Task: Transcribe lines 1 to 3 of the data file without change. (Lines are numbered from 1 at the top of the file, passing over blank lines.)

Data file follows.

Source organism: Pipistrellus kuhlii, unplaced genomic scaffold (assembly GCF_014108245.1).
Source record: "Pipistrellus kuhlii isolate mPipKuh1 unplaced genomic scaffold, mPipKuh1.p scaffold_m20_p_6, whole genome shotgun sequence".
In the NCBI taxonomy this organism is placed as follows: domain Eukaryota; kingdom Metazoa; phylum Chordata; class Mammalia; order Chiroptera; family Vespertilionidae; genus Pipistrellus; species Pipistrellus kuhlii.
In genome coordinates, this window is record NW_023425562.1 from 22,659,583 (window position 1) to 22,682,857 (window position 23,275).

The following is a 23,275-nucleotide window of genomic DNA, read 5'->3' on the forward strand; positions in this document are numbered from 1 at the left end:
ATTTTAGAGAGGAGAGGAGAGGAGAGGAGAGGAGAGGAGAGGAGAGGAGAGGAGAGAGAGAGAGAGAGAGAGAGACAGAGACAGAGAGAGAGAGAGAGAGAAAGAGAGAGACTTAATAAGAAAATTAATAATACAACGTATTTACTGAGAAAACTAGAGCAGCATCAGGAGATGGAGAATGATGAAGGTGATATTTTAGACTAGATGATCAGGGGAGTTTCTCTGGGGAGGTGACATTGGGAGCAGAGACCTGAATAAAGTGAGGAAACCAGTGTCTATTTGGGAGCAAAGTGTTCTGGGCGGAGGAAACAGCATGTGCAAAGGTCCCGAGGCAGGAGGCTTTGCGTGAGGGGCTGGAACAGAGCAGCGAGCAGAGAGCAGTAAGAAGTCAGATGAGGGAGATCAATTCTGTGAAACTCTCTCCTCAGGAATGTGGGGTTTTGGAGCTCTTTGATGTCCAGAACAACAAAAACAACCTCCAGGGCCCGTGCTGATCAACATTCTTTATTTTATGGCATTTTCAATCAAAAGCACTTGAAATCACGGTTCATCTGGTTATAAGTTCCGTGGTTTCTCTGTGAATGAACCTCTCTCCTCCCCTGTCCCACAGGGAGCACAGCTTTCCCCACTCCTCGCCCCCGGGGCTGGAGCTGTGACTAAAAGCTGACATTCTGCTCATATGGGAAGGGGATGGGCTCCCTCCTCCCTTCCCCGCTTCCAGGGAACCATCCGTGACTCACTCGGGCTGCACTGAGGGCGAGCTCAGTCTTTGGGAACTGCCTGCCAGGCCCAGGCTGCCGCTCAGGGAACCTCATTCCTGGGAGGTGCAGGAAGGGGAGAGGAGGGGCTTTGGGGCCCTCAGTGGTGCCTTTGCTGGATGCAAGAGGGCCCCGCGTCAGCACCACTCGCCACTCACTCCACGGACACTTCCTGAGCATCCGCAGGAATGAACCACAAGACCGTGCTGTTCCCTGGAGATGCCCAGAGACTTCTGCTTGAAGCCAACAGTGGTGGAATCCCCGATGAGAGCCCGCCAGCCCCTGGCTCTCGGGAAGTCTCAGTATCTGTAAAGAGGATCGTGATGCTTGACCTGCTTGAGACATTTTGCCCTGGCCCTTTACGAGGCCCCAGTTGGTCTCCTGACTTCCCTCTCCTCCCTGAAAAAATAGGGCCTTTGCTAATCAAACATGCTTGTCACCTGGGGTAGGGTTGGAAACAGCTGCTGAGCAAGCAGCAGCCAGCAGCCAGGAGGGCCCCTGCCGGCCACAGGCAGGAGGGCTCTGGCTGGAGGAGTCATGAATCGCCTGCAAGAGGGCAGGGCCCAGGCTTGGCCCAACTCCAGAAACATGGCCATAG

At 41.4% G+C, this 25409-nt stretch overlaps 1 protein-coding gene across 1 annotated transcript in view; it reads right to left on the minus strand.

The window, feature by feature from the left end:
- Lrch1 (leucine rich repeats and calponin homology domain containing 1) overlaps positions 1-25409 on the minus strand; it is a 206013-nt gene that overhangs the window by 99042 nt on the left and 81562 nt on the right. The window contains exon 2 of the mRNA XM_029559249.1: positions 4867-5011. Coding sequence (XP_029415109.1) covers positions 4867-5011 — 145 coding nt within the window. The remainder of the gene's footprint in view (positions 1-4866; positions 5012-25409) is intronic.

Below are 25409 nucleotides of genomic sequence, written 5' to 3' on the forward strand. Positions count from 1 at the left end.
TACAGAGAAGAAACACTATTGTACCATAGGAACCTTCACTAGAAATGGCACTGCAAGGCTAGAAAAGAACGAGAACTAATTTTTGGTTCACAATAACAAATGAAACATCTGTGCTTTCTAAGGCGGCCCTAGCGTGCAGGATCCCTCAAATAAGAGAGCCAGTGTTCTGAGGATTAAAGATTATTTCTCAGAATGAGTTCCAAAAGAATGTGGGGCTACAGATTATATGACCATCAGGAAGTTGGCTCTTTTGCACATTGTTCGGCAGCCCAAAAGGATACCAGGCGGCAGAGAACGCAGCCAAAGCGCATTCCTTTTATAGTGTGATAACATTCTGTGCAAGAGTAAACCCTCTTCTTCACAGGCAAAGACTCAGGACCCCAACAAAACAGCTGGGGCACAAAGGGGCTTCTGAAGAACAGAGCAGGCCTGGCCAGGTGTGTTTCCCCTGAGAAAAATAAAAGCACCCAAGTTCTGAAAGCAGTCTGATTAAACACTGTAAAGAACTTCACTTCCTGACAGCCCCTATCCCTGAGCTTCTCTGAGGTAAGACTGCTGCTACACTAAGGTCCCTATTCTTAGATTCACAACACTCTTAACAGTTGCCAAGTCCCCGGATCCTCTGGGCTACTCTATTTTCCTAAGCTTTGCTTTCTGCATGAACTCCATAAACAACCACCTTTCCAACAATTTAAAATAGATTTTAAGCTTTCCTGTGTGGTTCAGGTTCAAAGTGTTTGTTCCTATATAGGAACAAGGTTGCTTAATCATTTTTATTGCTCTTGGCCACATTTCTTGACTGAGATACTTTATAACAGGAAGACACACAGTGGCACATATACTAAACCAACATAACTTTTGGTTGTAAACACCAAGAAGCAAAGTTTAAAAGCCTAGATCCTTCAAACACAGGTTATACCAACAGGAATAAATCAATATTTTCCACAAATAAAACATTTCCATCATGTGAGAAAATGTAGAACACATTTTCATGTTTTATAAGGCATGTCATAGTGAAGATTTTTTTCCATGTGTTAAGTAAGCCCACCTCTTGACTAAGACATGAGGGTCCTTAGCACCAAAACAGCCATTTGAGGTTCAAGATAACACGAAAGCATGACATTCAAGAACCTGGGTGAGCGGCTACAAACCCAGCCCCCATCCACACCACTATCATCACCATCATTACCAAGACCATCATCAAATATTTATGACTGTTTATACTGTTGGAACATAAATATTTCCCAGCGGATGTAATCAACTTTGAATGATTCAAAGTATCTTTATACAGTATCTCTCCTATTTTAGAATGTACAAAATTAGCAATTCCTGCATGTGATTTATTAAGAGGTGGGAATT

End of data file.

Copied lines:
Source organism: Pipistrellus kuhlii, unplaced genomic scaffold (assembly GCF_014108245.1).
Source record: "Pipistrellus kuhlii isolate mPipKuh1 unplaced genomic scaffold, mPipKuh1.p scaffold_m20_p_6, whole genome shotgun sequence".
In the NCBI taxonomy this organism is placed as follows: domain Eukaryota; kingdom Metazoa; phylum Chordata; class Mammalia; order Chiroptera; family Vespertilionidae; genus Pipistrellus; species Pipistrellus kuhlii.